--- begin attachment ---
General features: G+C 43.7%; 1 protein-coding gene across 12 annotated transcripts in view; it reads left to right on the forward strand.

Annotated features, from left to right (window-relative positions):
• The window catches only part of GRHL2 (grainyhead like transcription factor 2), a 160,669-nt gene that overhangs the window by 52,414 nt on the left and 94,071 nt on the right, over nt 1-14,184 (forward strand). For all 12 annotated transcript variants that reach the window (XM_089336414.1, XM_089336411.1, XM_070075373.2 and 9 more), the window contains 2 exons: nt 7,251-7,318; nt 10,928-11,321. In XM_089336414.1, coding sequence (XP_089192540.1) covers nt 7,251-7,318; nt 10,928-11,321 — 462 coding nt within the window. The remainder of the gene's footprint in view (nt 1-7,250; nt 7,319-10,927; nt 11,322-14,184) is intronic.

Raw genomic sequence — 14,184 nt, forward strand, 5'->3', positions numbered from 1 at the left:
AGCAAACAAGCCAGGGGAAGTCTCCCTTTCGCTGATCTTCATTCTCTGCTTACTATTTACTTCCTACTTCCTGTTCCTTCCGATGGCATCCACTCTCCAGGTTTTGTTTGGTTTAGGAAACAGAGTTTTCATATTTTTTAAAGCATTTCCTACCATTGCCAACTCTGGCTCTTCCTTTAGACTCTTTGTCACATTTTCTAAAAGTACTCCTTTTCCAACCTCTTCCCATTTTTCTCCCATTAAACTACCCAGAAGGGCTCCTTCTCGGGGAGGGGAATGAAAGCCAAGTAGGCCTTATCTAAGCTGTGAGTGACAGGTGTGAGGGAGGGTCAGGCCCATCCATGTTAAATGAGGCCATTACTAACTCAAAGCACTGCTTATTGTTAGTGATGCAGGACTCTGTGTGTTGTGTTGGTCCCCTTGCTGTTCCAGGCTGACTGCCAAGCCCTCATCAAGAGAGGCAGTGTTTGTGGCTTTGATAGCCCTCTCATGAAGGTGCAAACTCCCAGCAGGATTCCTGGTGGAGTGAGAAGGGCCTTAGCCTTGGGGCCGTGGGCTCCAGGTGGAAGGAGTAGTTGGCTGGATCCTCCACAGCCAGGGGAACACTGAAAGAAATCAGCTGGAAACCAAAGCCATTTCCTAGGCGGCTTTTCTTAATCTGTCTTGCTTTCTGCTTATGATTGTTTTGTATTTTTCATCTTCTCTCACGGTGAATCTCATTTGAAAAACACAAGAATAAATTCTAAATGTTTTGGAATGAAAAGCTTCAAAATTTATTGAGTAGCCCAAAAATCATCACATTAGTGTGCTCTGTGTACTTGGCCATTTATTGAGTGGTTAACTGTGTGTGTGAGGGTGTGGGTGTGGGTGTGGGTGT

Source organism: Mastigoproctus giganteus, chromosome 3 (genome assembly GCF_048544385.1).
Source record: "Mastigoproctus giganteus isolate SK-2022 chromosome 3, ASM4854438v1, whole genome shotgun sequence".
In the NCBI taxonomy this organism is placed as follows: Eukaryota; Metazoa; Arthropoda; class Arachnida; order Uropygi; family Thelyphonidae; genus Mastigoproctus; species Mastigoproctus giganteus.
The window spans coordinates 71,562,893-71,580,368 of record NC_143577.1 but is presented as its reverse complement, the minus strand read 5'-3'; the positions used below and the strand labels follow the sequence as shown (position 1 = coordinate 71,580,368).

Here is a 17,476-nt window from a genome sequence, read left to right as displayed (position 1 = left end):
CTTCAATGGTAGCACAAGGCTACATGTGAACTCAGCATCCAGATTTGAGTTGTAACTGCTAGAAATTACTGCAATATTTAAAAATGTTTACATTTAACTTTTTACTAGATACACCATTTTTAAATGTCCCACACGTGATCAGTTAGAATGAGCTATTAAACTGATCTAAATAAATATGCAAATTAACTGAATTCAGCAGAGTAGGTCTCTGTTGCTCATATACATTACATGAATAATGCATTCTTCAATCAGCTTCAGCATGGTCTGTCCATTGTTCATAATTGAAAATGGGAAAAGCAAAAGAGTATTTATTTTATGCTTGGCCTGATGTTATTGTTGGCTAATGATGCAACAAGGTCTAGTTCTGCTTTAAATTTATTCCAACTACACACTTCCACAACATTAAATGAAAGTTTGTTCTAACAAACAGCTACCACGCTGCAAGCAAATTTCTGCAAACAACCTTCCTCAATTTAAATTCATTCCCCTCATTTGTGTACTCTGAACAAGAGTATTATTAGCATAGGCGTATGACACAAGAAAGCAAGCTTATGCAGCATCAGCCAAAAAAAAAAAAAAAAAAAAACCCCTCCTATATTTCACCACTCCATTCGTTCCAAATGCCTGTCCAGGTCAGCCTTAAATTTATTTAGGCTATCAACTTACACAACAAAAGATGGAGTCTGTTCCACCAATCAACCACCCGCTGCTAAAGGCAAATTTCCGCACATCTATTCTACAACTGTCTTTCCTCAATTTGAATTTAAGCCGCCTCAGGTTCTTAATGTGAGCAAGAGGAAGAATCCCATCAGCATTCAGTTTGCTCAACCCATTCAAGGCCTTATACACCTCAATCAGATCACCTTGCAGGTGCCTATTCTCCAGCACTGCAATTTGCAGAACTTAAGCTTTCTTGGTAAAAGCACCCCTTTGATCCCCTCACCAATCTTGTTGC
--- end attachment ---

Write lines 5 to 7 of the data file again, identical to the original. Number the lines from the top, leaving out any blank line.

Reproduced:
AGCAAACAAGCCAGGGGAAGTCTCCCTTTCGCTGATCTTCATTCTCTGCTTACTATTTACTTCCTACTTCCTGTTCCTTCCGATGGCATCCACTCTCCAGGTTTTGTTTGGTTTAGGAAACAGAGTTTTCATATTTTTTAAAGCATTTCCTACCATTGCCAACTCTGGCTCTTCCTTTAGACTCTTTGTCACATTTTCTAAAAGTACTCCTTTTCCAACCTCTTCCCATTTTTCTCCCATTAAACTACCCAGAAGGGCTCCTTCTCGGGGAGGGGAATGAAAGCCAAGTAGGCCTTATCTAAGCTGTGAGTGACAGGTGTGAGGGAGGGTCAGGCCCATCCATGTTAAATGAGGCCATTACTAACTCAAAGCACTGCTTATTGTTAGTGATGCAGGACTCTGTGTGTTGTGTTGGTCCCCTTGCTGTTCCAGGCTGACTGCCAAGCCCTCATCAAGAGAGGCAGTGTTTGTGGCTTTGATAGCCCTCTCATGAAGGTGCAAACTCCCAGCAGGATTCCTGGTGGAGTGAGAAGGGCCTTAGCCTTGGGGCCGTGGGCTCCAGGTGGAAGGAGTAGTTGGCTGGATCCTCCACAGCCAGGGGAACACTGAAAGAAATCAGCTGGAAACCAAAGCCATTTCCTAGGCGGCTTTTCTTAATCTGTCTTGCTTTCTGCTTATGATTGTTTTGTATTTTTCATCTTCTCTCACGGTGAATCTCATTTGAAAAACACAAGAATAAATTCTAAATGTTTTGGAATGAAAAGCTTCAAAATTTATTGAGTAGCCCAAAAATCATCACATTAGTGTGCTCTGTGTACTTGGCCATTTATTGAGTGGTTAACTGTGTGTGTGAGGGTGTGGGTGTGGGTGTGGGTGT

Source organism: Mastigoproctus giganteus, chromosome 3 (genome assembly GCF_048544385.1).
Source record: "Mastigoproctus giganteus isolate SK-2022 chromosome 3, ASM4854438v1, whole genome shotgun sequence".